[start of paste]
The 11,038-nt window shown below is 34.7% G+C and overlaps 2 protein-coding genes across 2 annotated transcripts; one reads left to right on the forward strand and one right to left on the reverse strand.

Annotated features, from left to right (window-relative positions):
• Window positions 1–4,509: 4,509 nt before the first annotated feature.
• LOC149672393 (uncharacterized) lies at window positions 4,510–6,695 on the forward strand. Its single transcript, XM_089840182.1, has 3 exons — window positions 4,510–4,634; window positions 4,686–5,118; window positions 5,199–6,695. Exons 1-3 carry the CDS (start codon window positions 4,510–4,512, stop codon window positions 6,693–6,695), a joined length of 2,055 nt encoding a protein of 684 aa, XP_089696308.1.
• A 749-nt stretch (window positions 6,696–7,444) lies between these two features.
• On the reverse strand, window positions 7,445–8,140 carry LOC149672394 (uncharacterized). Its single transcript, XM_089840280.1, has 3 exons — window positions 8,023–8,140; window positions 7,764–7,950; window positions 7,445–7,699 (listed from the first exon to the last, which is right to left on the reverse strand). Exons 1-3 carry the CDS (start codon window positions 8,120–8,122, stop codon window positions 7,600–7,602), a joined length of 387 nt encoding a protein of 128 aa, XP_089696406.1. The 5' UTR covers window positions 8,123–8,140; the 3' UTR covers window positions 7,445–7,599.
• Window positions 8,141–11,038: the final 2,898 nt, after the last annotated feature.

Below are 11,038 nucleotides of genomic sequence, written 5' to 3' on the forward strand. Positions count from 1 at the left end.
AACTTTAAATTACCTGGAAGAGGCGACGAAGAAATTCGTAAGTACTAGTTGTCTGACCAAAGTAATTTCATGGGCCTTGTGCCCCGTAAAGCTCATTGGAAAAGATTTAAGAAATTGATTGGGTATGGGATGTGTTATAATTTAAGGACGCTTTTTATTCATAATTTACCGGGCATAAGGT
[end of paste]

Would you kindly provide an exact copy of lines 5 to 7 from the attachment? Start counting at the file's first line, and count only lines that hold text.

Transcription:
• A 749-nt stretch (window positions 6,696–7,444) lies between these two features.
• On the reverse strand, window positions 7,445–8,140 carry LOC149672394 (uncharacterized). Its single transcript, XM_089840280.1, has 3 exons — window positions 8,023–8,140; window positions 7,764–7,950; window positions 7,445–7,699 (listed from the first exon to the last, which is right to left on the reverse strand). Exons 1-3 carry the CDS (start codon window positions 8,120–8,122, stop codon window positions 7,600–7,602), a joined length of 387 nt encoding a protein of 128 aa, XP_089696406.1. The 5' UTR covers window positions 8,123–8,140; the 3' UTR covers window positions 7,445–7,599.
• Window positions 8,141–11,038: the final 2,898 nt, after the last annotated feature.